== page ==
Tuesday, September 19, 2017
7:00pm – 9:00pm
Joukowsky Forum, Watson Institute
Refreshments will be provided.
Director: Yeşim Ustaoğlu
Turkey, 124 minutes
Turkish with English subtitles
In The Capacity to be Displaced: Resilience, Mission, and Inner Strength (Brill, 2017), Clemens Sedmak writes, “One of the most fundamental experiences of displacement is experiencing imprisonment.” Sedmak elaborates on the idea that prison is a context of severe displacement. In time, displacement transforms a person’s identity, her search for a place in life. Araf is a film that manifests this idea: it is a film about Zehra, Olgun and Mahur’s sense of imprisonment at two places and yet belonging to neither of them. The protagonists almost feel in a state of limbo. Araf is exactly translated into English as “limbo.” Everything seems transient about their surroundings. Caught somewhere in between the past and an uncertain future, Zehra and Olgun want to create change in their lives but there are obstacles. The once important industrial area is now a faceless place of economic waste and unemployment. Most of the area's occupants have all escaped to the big city in search of opportunity.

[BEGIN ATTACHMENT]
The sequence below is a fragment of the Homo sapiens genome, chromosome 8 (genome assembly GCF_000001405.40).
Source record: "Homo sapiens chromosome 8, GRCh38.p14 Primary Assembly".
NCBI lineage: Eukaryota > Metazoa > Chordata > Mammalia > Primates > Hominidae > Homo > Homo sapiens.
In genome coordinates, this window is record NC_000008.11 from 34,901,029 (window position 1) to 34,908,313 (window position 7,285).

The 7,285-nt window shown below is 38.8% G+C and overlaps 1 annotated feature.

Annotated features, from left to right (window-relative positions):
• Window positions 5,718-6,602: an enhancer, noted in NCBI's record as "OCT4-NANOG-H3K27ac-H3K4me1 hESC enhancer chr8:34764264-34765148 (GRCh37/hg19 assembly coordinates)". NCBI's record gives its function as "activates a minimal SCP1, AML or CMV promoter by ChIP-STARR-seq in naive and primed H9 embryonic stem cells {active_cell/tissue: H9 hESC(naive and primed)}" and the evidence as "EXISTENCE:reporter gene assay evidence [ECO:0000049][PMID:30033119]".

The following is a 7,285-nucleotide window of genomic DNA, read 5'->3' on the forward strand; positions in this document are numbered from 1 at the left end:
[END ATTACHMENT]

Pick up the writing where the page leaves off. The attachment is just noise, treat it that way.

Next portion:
Zehra and Olgun spend most of their young lives working in a service station cafeteria near a lonely highway. Their monotonous work shifts are broken up only by sparks of naive expectations of a brighter future. Zehra dreams that love will take her away from her meaningless job and life at home with her strict old-fashioned mother. She becomes fascinated by an older truck driver, Mahur, who spends much of his time on the road. As Zehra's desire for Mahur turns into a tragic first love, her rebellious friend Olgun becomes more and more frustrated, stuck at home, not yet a young man on his own. Zehra and Olgun will experience a bittersweet rite of passage, leading to both suffering and awakening. But as they say goodbye to their childhood innocence, love and hope will help them to move forward.
Organized by Visiting Scholar in Middle East Studies Pelin Kadercan and Middle East Studies